By Brian Galvin.

# The Biggest Mistakes You Can Make in the GRE Verbal Section: Sentence Equivalence Questions

Let’s talk some GRE Verbal. Now, if you’re studying for the GRE Verbal section, you’re thinking about Text Completion and Sentence Equivalence as two major question types that you need to be ready for. And as you’ll see, you can talk about them in terms of the word “vocabulary,” because the right answers tend to be an individual word or a short phrase that is some kind of “vocabulary” –  a word you need to know the meaning of and fit into the meaning of the sentence.

Here’s where students tend to study wrong, ineffectively, and inefficiently: they over-study their 500-word flash card decks (the most ridiculous and obscure words they can find). Yes, you do need to have a decent vocabulary to do well on these questions, but what these students don’t study enough as they’re chasing really strange words over and over again – which they may only see three or four of on test day – is knowing that, very often, these questions require you to work.

Continue reading or check out our video explanation of this concept below:

It’s not about knowing some memorized definition of a weird word – often, the test will use words you know, but you will need to work a little bit to figure out exactly what type of meaning you need in that sentence, and whether that word you’re looking at (a word you probably use in sentences every day, week, month, etc.) has the precise meaning you need in that particular space.

Now let’s take a look at this Sentence Equivalence example that will shed some light on what we’re talking about:

While the cost of migrating to more automated piloting and air traffic control systems is substantial, the eventual cost savings are large enough that the up-front expenditures are not as ______ as opponents claim.

Select the two choices that fit the meaning of the sentence and give the sentence the same meaning.

(A) fiscal
(B) imprudent
(C) reasonable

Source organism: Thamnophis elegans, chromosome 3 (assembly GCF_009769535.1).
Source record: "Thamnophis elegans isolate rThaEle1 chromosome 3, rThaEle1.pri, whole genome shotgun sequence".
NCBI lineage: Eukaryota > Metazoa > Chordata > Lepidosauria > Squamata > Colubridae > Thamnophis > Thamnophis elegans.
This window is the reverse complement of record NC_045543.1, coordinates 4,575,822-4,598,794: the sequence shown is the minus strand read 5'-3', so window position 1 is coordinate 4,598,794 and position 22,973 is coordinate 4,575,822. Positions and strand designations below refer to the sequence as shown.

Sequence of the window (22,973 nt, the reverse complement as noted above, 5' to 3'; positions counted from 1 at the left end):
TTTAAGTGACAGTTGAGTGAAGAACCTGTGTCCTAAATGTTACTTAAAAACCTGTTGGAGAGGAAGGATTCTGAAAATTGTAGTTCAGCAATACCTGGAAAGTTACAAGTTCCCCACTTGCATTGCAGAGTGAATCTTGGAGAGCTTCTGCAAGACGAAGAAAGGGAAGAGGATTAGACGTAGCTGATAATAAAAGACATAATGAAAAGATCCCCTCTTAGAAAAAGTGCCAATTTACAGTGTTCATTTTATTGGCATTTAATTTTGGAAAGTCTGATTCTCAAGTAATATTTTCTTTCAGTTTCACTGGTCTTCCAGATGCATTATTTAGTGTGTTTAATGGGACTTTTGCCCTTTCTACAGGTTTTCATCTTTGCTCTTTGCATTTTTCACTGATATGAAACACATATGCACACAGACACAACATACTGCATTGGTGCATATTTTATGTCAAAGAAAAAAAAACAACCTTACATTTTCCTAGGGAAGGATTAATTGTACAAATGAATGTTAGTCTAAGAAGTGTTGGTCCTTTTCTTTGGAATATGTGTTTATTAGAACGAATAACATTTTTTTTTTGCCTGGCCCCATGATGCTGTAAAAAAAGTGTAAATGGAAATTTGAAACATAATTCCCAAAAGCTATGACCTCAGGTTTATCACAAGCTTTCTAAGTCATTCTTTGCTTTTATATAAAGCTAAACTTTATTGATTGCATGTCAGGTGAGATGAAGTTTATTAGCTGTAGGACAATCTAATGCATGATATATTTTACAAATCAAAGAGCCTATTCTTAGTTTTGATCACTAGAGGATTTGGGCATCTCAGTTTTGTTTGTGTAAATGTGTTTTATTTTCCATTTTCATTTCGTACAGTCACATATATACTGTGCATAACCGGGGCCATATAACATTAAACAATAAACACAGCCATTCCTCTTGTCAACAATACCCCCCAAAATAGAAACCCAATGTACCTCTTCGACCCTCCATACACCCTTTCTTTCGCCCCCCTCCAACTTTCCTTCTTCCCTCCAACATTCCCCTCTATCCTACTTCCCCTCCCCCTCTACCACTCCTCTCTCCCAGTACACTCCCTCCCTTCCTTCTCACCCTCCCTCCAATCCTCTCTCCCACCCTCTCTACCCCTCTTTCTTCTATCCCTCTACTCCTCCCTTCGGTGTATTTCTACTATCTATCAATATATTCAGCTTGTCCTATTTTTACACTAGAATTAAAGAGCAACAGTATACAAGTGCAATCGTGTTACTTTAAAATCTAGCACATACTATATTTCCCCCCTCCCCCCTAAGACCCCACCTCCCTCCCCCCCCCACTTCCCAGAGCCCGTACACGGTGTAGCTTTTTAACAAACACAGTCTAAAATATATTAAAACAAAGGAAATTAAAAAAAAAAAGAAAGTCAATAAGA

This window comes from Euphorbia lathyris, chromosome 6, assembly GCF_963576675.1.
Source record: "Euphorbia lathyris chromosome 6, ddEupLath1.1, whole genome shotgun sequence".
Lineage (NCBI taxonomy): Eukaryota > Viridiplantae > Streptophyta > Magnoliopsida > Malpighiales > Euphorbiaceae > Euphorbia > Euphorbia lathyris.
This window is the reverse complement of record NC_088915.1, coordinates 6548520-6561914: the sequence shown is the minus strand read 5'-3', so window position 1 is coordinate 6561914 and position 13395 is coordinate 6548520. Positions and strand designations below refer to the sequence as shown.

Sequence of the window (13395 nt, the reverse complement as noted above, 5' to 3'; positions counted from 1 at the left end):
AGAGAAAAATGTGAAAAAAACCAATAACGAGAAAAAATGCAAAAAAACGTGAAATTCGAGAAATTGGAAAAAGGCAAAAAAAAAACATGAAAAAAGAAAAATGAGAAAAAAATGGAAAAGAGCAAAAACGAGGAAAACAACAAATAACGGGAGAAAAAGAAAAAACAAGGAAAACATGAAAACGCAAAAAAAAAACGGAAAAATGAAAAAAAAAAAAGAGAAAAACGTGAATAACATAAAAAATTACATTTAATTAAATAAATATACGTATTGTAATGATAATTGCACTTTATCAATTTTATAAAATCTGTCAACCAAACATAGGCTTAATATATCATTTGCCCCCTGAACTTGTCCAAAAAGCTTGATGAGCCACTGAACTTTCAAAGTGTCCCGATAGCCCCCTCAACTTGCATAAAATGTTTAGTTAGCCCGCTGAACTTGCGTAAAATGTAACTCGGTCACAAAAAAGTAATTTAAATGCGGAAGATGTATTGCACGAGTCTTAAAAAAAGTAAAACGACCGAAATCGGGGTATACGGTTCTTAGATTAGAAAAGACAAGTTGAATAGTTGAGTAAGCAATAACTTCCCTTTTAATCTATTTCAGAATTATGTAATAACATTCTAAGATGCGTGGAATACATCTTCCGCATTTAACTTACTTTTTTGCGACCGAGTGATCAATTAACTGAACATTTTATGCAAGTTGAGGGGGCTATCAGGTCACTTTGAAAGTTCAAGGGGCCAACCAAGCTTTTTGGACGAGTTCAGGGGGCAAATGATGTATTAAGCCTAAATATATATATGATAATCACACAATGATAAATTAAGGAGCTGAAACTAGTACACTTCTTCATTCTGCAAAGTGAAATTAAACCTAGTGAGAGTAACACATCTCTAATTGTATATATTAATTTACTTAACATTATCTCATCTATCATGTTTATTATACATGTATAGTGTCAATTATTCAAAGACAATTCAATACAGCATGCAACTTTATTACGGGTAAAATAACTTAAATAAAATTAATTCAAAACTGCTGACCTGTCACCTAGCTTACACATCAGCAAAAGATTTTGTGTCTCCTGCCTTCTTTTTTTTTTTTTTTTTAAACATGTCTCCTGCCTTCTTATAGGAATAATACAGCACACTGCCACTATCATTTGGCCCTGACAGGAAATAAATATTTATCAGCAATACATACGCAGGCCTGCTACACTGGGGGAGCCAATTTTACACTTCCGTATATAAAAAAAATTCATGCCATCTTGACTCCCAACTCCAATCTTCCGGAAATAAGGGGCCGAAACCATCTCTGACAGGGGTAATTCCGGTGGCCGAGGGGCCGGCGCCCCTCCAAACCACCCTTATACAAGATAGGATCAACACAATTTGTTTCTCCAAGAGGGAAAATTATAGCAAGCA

(D) excessive
(E) massive
(F) paltry

Now, if you look at what’s going on in this sentence, we have a contrast (and the word “while” sets this up). The sentence is saying that even though the cost is substantial – we’re agreeing this will cost a lot of money – what you’re going to save in the long run means that it’s not as *blank* (as big of a deal) as opponents claim.

What tends to happen with this problem is people look for synonyms. They say, “We think the cost is big, but maybe not as big as we once thought,” so they’ll look and see “excessive” and “massive” –two words that in some way mean “big”. Then they’ll pick those answer choices and get this question wrong. Why are these choices wrong? It’s about a little, subtle difference in meaning, and the Testmaker wants to reward those who pick up on it.

The word “massive” means “big,” while the word “excessive” means “too big.” If you look at what’s going on in the sentence, anytime there’s a comma (or two sentences in one prompt), the part that is not near the blank space really does matter. This is a classic “Think Like the Testmaker” moment – you should be thinking, “Why did they put that part there? To reward those who are thinking of the meaning of the whole sentence.”

Nobody is arguing that changing to automated piloting is not a big cost. Nobody is saying, “Hey, while it’s big, actually it’s not big.” What they really want to say is, “Hey, this is going to cost you a lot of money – it’s a big expenditure up front – but in the end, you’re going to save enough money that it’s not too big of an investment or an unwise decision.” So what you really want here is “too big”. We’re not debating whether the expense is big or not; we’re only debating whether it’s a wise investment, or too much to spend up front.